For Tough Head Lice, Pill Tops Lotion
WEDNESDAY March 10, 2010 -- In children with hard-to-treat head lice, the oral medication ivermectin is more effective than the standard treatment, the topical cream malathion, new research finds.
The study, published in the March 11 issue of the New England Journal of Medicine, found that 95 percent of those treated with ivermectin were lice-free after two weeks compared to 85 percent of those using malathion.
"Ivermectin may be a good alternative to malathion when topical insecticide resistance is suspected," the study authors wrote.
The researchers caution that ivermectin generally shouldn't be used as a first-line treatment, but instead suggest that it be reserved for treatment-resistant lice. Overuse of ivermectin might lead to lice developing resistance to this medication as well.
Between 6 million and 12 million American schoolchildren are infested with head lice each year, the U.S. Centers for Disease Control and Prevention reports. Worldwide, as many as 100 million people contract head lice annually, according to background information in the study.
Although most lice infestations respond well to over-the-counter remedies, some lice have become resistant to these medications. In some cases, lice have also developed a resistance to the topical prescription medication malathion.
Ivermectin, an oral anti-parasitic drug, has been used to treat other parasitic infections, such as scabies. A previous trial on ivermectin found that a dose of 200 micrograms per kilogram of body weight was only effective in killing lice in about one out of four people, according to the study.
The current study was designed to assess the efficacy of ivermectin at twice that dose -- 400 micrograms per kilogram of body weight -- and to compare it to the standard treatment for difficult-to-treat lice.
A total of 812 children were recruited for the study. Their average age was 10. The children were put into one of two treatment groups. One group received ivermectin on days one and eight at a dose equivalent to 400 micrograms per kilogram, while the other group was treated with malathion lotion on the same days. Study medications were provided by the drug manufacturers.
Each group was also given a placebo equivalent. Those in the ivermectin group were treated with a similarly-scented lotion on treatment days, and those in the malathion group were given placebo pills on treatment days.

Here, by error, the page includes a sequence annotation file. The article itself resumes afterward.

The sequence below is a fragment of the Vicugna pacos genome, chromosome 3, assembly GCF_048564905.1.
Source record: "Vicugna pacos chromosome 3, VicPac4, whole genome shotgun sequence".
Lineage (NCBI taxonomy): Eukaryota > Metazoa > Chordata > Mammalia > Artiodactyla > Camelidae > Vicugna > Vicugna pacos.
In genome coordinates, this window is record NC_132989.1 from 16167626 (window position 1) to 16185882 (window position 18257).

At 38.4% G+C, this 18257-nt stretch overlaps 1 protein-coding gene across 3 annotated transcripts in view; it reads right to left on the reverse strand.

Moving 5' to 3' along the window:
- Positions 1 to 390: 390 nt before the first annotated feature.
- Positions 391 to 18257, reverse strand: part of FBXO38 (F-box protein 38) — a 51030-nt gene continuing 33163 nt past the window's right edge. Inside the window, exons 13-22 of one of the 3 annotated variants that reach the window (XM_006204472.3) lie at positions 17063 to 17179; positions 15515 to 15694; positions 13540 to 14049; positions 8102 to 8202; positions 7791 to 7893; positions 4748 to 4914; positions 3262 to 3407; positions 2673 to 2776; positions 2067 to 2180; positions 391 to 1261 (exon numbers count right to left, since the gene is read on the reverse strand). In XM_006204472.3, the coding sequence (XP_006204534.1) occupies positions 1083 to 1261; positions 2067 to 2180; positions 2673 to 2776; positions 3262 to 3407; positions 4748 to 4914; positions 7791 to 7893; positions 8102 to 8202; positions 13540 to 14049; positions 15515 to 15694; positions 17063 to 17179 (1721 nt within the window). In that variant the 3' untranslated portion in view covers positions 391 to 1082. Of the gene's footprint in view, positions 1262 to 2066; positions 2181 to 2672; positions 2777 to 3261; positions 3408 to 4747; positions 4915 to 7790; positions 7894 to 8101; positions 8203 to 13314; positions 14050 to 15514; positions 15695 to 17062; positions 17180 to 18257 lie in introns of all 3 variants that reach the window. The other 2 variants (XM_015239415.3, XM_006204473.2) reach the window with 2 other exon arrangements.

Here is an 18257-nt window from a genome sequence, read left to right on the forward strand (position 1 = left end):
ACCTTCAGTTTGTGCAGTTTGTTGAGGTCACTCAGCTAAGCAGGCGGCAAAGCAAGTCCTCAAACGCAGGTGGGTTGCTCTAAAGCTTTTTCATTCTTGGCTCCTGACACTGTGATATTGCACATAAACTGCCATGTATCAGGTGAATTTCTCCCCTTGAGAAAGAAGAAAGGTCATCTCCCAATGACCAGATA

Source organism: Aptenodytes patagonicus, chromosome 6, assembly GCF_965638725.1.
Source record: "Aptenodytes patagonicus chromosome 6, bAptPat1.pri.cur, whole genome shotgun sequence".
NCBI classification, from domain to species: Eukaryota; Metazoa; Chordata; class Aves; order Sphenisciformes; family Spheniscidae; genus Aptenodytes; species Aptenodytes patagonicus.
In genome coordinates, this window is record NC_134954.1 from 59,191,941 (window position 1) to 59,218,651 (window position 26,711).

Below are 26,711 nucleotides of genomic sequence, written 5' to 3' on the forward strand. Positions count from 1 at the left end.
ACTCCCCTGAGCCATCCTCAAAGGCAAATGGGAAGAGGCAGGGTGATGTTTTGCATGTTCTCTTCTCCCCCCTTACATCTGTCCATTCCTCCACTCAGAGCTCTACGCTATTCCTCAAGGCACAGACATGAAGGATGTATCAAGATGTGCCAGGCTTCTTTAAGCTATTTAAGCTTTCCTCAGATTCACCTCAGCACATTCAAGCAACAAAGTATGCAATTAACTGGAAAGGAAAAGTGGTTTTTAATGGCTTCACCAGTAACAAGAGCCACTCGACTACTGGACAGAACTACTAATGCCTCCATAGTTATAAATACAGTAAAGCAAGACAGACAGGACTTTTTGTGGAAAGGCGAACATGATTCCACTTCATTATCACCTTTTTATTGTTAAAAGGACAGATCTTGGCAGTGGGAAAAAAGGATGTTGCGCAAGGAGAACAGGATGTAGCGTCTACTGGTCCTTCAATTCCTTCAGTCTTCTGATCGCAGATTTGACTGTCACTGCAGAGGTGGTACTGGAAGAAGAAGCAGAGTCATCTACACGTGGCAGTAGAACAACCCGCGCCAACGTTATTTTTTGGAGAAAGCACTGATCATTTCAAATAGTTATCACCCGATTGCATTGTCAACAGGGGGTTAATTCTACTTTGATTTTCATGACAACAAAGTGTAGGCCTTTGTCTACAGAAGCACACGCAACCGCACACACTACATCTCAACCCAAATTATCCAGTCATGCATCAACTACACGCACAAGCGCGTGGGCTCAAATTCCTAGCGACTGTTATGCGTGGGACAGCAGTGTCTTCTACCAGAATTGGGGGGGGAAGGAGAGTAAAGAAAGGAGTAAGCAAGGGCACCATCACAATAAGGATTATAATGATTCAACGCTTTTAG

No other lice treatments were permitted, not even combing lice eggs (nits) from the hair.
On day 15, the researchers examined the children for evidence of continued infestation. They found that ivermectin was more effective, with 95 percent of the children lice-free. In the malathion group, 85 percent of the children treated were lice-free.
The researchers found no significant differences in the frequency of adverse events related to treatment, according to the study.
"Ivermectin looks like another tool against head lice, but there are still a number of questions to be answered," said Dr. Mark Diamond, a pediatrician affiliated with Children's Hospital of Pittsburgh. "The risk of side effects isn't totally clear, and a systemic drug vs. a topical medication is clearly a change in process. Plus, I have no idea of the cost."
One advantage of ivermectin might be that it's easier to administer, he said. "Lotions and shampoos are messy, and if all other factors are equal, parents might prefer an oral medication," said Diamond.
The good news about lice, he said, is that "a head lice infection is not serious, and it doesn't lead to other harmful diseases or complications." And, he said, most children can be effectively treated with over-the-counter medications and careful combing to remove nits from their hair.
Learn more about head lice from the U.S. Centers for Disease Control and Prevention.
Posted: March 2010